“The first phase of the commercial center, which will be called Ridgemark Row, was approved by the county a couple months ago,” Chavez Wyatt said. “John is filling leases for tenants and from what I understand, he has a couple of Asian restaurants so far. They’re looking to do restaurants, retail, and service.”

Chavez Wyatt described Ridgemark as the “symbol of Hollister” from the business investment, homeowner, and economic development perspectives.

“The future of Ridgemark is hugely important to our county and Hollister,” she said, adding that Wynn has recently shifted his interest in commercial developments to residential as well. “He wants to improve the lives of people in communities,” Wyatt said of her employer.

Wynn’s interest in San Benito County grew from a chance stop in San Juan Bautista when his car broke down, and his interest continues to grow, Chavez Wyatt said. The developer has invested heavily in the county by purchasing Ridgemark in 2015; last year he bought land north of the Hollister Airport, where he hopes to build a hotel and a smart-glass factory.

She said the design of the homes still has to go through the county’s vetting process, but will ultimately be compatible with existing homes. She also said Wynn intends to sell some of the lots to local builders to promote local jobs.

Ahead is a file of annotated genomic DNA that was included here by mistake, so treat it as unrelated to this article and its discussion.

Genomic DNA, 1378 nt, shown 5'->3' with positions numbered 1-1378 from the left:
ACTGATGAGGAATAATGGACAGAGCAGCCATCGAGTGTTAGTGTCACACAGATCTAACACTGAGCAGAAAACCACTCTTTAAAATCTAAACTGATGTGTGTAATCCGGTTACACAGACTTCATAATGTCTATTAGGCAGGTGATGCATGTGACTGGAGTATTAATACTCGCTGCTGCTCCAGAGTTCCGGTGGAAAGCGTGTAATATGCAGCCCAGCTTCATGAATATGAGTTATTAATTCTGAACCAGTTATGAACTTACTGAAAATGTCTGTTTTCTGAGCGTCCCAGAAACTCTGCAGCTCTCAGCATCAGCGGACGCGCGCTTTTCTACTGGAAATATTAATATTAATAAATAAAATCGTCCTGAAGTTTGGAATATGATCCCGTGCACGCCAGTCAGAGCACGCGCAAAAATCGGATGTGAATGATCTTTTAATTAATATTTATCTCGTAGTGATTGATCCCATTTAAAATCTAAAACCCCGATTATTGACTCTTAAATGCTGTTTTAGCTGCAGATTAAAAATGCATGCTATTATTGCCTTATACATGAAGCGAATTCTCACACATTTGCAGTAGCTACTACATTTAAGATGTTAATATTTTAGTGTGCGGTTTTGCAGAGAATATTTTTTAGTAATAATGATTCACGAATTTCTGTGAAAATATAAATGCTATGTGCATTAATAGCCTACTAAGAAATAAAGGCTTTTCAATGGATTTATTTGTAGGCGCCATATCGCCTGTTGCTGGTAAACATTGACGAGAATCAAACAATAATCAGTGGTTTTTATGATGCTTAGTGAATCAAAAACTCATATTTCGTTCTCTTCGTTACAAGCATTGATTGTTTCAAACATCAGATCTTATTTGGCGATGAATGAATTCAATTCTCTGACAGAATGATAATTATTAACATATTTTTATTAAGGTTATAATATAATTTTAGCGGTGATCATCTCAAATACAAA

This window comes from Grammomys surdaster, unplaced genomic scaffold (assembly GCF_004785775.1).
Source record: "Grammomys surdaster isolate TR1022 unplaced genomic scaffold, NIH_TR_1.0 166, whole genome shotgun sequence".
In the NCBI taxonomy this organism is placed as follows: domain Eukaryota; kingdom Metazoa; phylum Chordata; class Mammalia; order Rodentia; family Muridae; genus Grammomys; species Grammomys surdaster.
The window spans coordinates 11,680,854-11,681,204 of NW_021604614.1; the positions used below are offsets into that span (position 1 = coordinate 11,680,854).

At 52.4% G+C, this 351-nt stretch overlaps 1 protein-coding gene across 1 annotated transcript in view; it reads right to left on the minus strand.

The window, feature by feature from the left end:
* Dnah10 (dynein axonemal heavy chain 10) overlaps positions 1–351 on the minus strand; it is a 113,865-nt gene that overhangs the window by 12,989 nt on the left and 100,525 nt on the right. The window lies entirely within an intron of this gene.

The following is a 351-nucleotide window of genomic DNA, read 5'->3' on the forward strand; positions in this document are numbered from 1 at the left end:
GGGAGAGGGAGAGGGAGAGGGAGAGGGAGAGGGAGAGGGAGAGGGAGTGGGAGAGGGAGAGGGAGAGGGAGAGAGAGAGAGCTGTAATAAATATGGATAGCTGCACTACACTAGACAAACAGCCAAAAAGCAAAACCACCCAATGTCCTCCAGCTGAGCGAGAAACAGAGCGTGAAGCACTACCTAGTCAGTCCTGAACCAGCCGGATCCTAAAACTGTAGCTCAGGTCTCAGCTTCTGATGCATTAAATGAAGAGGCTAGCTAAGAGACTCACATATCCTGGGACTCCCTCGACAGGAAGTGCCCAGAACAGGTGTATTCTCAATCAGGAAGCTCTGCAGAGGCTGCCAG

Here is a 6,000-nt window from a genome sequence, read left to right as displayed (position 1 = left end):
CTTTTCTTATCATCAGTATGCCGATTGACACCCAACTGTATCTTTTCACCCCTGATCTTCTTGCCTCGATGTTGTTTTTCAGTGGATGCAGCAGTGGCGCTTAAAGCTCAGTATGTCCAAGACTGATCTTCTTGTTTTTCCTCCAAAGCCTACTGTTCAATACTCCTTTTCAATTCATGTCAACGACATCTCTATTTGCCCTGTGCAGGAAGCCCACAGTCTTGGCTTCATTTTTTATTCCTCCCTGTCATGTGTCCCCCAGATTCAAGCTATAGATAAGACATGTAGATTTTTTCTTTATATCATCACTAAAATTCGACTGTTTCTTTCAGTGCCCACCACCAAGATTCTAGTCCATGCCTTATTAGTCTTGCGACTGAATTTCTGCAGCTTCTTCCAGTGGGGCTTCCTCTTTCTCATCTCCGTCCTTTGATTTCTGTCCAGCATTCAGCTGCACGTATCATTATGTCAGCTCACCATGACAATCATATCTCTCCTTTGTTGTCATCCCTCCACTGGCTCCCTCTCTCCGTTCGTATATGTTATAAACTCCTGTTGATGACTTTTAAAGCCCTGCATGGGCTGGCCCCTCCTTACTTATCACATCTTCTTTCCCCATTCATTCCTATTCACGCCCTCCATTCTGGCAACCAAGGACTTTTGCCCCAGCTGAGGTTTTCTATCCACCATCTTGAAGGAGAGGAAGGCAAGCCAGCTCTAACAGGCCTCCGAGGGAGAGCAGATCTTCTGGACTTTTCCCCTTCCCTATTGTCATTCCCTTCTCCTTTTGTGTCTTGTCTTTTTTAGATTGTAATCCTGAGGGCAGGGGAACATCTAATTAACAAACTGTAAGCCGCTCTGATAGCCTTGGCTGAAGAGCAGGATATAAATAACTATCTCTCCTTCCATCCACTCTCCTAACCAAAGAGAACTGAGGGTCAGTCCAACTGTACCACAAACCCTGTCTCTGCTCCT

Chavez Wyatt further said that along with the 190 homes and commercial development, Wynn will add a four-acre park and a hotel.

“He’s probably spent about $1 million (including $100,000 on the golf course) since acquiring Ridgemark to put together the planning and engineering,” she said. “He wants to retire and live here. He’s brought in people from the Bay Area, taken them on wine tours to get them interested in our community, to invest in projects at Ridgemark and the industrial park.”

Wynn is thinking beyond just retiring in the county and living at Ridgemark, Chavez Wyatt said. His long-range planning also includes elderly care.

“Another project near Ridgemark would have an active adult apartment complex that would offer support services,” Chavez Wyatt said. “That’s what he’s thinking will be the next phase of his life, which would also be a great benefit to many who live at Ridgemark who are getting older. They would be able to stay near their families with the support for the next phase of their lives.”

Previous BenitoLink stories about Ridgemark:



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John Chadwell's picture
John Chadwell (John Chadwell)

John Chadwell is an investigative reporter for BenitoLink. He has many years experience as a freelance photojournalist, copywriter, ghostwriter, scriptwriter and novelist. He is a former U.S. Navy Combat Photojournalist and is an award-winning writer who has worked for magazine, newspapers, radio and television. He has a BA in Journalism and Mass Communications from Chapman University and underwent graduate studies at USC Cinema School. John has worked as a script doctor and his own script, God's Club, was released as a motion picture in 2016. He has also written eight novels, ranging from science fiction to true crime that are sold on Amazon. To contact John Chadwell, send an email to: